As a woman I was delighted to hear the news of the new recommended drinking limits. I can still drink my 14 units a week, no problem. My husband who, with respect, weighs considerably more than me and can therefore drink me under the table, was less happy. What isn’t clear is why the UK is now out of kilter with every other nation where the guidelines allow men to drink roughly twice as much as women; largely because men’s alcohol processing enzymes are twice as efficient as women’s. Lucky them.
What is just as surprising is that Britain’s Chief Medical Officer Dame Sally Davies’ basic message is that there is no safe level of drinking.
Speaking to leading science writer Tony Edwards author of The Good News about Booze which is the seminal work on the relationship between alcohol and health says that ‘the irony is that if people who already drink within the old guidelines do follow her advice and completely stop drinking, their risk of disease and premature death will increase….Medical studies now running into many hundreds and published in the worlds top journals say that providing you don’t go overboard on the booze, drinking will help you live a longer and healthier life.” He goes on to say, “Heart disease is the number one killer and and the number one medicine for preventing it is a moderate daily intake of alcohol according to hundreds of medical studies.”
Edwards suggests that the committee missed some major pieces of unequivocal evidence in coming to their conclusions. One is that when alcohol is tested in clinical trials it increases HDL (good) cholesterol and reduces blood clotting and the inflammatory markers associated with heart disease. Other pieces of hard evidence show that moderate drinkers have lower risks of dementia, strokes caused by blood clots, arthritis, obesity, prostrate problems, kidney stones and even the common cold.
In 1948 when the NHS was created the doctors regularly prescribed alcohol but in 1987 the Royal College of Physicians wrote a paper on alcohol describing it in the well known scientific term of ‘evil’ and it’s been downhill ever since. Guidelines were created then under the guise of alcohol is bad for you but if you must drink, limit it to 14/21 units a day, and the announcement this week is broadly the same in but with intakes being lower.
Alcohol has now well and truly been demonized by the medical health profession and they have made the evidence tell the story that they want it to. But what is it that is so flawed in our society that they came up with the conclusions that there is no safe amount of alcohol that you can drink?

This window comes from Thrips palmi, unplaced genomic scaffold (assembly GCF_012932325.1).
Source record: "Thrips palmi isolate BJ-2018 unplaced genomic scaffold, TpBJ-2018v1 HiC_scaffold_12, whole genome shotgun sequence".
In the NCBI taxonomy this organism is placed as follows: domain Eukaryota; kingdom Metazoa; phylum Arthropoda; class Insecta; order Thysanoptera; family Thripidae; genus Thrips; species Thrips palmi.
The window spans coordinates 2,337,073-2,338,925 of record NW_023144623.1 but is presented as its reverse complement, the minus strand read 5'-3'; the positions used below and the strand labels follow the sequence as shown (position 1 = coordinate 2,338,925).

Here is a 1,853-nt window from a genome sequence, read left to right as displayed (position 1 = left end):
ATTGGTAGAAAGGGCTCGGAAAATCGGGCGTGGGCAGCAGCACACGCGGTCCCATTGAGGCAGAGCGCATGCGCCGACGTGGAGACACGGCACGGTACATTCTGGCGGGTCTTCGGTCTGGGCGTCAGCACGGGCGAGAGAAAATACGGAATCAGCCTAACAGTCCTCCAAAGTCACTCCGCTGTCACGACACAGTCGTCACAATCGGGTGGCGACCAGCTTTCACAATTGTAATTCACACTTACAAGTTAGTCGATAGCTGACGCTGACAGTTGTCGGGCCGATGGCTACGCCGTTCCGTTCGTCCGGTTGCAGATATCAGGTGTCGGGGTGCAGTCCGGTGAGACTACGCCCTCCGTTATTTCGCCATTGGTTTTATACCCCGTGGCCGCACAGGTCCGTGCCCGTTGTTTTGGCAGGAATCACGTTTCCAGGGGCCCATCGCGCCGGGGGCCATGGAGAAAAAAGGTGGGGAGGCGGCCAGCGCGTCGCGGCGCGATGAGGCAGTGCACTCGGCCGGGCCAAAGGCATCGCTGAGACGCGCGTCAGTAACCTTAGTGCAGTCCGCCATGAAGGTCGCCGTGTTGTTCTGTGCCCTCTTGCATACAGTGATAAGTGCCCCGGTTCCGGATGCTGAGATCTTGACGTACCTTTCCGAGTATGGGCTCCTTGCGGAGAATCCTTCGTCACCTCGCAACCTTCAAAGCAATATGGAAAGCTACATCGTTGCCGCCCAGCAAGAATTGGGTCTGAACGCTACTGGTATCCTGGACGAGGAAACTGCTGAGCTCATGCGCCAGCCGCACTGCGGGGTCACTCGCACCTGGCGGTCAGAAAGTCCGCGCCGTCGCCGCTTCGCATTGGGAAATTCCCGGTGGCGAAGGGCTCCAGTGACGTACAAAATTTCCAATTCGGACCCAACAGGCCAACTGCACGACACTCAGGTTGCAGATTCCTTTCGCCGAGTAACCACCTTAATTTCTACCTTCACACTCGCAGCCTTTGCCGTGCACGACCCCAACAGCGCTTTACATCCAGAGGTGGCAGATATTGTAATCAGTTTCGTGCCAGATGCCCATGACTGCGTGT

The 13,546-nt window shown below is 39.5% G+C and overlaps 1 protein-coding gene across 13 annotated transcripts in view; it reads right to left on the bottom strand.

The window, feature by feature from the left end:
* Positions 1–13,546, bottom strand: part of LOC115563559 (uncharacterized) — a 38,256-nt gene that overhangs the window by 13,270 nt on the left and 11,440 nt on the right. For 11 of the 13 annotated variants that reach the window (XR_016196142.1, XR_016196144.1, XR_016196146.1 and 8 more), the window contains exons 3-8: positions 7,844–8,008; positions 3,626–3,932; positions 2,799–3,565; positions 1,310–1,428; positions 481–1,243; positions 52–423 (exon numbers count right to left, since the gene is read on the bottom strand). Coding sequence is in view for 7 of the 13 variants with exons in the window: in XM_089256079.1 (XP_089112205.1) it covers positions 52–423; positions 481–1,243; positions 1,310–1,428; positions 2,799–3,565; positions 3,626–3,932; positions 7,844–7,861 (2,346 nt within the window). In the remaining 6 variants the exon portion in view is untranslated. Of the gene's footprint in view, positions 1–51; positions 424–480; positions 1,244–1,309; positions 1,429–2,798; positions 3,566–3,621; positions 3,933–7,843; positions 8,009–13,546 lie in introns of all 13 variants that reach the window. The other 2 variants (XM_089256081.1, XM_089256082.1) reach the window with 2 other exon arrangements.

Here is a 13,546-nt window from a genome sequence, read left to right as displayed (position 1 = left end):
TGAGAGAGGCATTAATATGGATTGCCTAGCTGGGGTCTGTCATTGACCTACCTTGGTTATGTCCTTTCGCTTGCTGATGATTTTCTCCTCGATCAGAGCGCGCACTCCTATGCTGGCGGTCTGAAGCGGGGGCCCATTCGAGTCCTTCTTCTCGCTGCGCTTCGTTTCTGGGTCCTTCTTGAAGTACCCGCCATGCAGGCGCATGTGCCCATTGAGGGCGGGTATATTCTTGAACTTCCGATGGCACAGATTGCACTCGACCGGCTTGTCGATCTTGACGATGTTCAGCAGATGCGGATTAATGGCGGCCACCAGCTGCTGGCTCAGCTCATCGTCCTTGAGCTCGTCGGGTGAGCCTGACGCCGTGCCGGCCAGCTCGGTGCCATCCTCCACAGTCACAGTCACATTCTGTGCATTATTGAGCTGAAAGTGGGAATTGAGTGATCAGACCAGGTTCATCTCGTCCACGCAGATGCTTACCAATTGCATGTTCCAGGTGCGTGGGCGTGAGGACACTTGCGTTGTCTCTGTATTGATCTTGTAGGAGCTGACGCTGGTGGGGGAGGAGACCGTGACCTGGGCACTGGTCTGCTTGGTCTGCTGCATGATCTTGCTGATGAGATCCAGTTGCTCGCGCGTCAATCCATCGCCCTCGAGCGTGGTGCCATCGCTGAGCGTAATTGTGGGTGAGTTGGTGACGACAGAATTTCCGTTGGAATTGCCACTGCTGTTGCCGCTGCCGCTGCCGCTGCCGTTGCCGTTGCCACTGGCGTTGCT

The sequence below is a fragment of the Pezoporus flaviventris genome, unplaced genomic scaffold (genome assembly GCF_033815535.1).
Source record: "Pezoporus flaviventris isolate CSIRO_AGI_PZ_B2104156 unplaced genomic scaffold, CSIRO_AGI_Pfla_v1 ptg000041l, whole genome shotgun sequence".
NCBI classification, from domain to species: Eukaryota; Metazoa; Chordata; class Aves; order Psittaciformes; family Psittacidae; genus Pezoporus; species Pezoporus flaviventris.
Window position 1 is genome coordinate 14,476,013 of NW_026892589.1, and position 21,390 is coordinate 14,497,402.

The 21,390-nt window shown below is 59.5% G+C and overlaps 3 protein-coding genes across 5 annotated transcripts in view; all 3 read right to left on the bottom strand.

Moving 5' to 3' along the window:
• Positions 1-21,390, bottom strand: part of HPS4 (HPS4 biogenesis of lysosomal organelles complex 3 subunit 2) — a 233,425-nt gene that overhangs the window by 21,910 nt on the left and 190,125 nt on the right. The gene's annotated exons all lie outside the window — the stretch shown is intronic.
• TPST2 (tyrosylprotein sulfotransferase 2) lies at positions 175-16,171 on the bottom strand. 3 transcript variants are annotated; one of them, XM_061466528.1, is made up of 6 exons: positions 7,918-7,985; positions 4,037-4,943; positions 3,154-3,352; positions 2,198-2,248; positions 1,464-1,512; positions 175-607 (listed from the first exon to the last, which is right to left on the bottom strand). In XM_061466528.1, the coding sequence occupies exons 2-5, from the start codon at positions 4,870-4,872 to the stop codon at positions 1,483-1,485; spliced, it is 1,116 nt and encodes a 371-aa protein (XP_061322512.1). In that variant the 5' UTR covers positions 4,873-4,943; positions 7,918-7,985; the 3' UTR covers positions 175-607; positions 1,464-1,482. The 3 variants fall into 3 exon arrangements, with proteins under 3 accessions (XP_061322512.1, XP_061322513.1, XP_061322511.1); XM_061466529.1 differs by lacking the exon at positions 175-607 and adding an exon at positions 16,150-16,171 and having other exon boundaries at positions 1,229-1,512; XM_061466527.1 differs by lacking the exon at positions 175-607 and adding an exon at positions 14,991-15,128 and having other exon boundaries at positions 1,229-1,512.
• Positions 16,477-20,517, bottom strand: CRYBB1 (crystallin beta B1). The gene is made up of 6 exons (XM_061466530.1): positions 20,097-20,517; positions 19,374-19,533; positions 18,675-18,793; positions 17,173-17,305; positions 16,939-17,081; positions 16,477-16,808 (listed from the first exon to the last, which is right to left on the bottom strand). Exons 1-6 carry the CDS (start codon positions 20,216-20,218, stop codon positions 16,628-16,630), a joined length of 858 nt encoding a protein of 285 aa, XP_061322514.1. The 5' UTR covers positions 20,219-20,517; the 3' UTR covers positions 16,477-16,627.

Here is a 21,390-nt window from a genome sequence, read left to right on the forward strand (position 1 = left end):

Binge drinking. For sure. The culture of throwing it large on a Saturday night and creating havoc in the streets. Definitely. The millions of pounds spent by the NHS treating those that have been injured or harmed by alcohol. Absolutely. But while this is the group of people that should listen up, the new recommended drinking limits will not reach this group because they aren’t the listening kind.
So it’s yet another futile government ‘recommendation’ based on misguided information that won’t save the NHS any money and won’t help us change our binge drinking ways.
So what should the drinks industry do to defend itself now that it has been deliberately demonized so that it can’t fight it’s own battle. Who will listen to us? Dame Sally Davies has quite literally beaten the credibility out of the industry so that all it can sound like is a bunch of evil handed crack cocaine dealers pushing drugs at the school gates and whining when the teachers tell us to stop.
So what might this mean for alcohol sales in the UK? The industry is already doing a good job at self-regulation with alcohol sales falling from their peak in 2004. And the industry deserves commendation for its efforts in voluntarily reducing the strength of drinks as per the Responsibility Deal and highlighting the health implications of excessive drinking. Should we expect consumers to change their habits based on this report and its half-baked recommendations?
Dare we hope that the UK population is smart enough to see through it for what it is; an ill thought through, incompetent and somewhat sinister anti-alcohol piece of propaganda. With UK consumers already becoming increasingly watchful over their alcohol intake they are unlikely to appreciate being dictated to in this manner and I would hope that they will dismiss the guidelines as unworkable and irrelevant.
Let’s hope that those who are involved in the drinks industry can work together to keep the show on the road. While the government is probably willing us to all implode in a barrage of liver disease, we should take heart in the fact that there is irrefutable medical evidence which shows if we carry on drinking moderately we’ll live a whole lot longer than those who don’t drink at all.